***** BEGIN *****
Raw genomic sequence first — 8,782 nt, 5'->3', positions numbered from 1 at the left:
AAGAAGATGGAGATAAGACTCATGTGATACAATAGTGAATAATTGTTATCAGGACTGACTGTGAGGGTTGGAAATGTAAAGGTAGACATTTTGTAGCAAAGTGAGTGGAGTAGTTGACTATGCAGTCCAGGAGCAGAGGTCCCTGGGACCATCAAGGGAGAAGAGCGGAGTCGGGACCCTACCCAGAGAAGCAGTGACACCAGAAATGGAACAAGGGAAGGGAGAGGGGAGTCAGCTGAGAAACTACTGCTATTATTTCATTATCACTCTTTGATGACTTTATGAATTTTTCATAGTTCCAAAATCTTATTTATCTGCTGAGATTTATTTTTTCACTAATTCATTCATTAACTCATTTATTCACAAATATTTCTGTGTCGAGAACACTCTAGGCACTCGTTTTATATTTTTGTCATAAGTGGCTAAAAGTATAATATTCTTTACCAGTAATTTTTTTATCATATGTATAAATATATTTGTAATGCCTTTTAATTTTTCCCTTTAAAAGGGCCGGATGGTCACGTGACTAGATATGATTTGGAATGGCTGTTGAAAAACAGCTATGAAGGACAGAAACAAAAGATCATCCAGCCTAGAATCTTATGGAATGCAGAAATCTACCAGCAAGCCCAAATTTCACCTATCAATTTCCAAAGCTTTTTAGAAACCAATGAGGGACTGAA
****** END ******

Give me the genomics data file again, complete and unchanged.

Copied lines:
Raw genomic sequence first — 8,782 nt, 5'->3', positions numbered from 1 at the left:
AAGAAGATGGAGATAAGACTCATGTGATACAATAGTGAATAATTGTTATCAGGACTGACTGTGAGGGTTGGAAATGTAAAGGTAGACATTTTGTAGCAAAGTGAGTGGAGTAGTTGACTATGCAGTCCAGGAGCAGAGGTCCCTGGGACCATCAAGGGAGAAGAGCGGAGTCGGGACCCTACCCAGAGAAGCAGTGACACCAGAAATGGAACAAGGGAAGGGAGAGGGGAGTCAGCTGAGAAACTACTGCTATTATTTCATTATCACTCTTTGATGACTTTATGAATTTTTCATAGTTCCAAAATCTTATTTATCTGCTGAGATTTATTTTTTCACTAATTCATTCATTAACTCATTTATTCACAAATATTTCTGTGTCGAGAACACTCTAGGCACTCGTTTTATATTTTTGTCATAAGTGGCTAAAAGTATAATATTCTTTACCAGTAATTTTTTTATCATATGTATAAATATATTTGTAATGCCTTTTAATTTTTCCCTTTAAAAGGGCCGGATGGTCACGTGACTAGATATGATTTGGAATGGCTGTTGAAAAACAGCTATGAAGGACAGAAACAAAAGATCATCCAGCCTAGAATCTTATGGAATGCAGAAATCTACCAGCAAGCCCAAATTTCACCTATCAATTTCCAAAGCTTTTTAGAAACCAATGAGGGACTGAA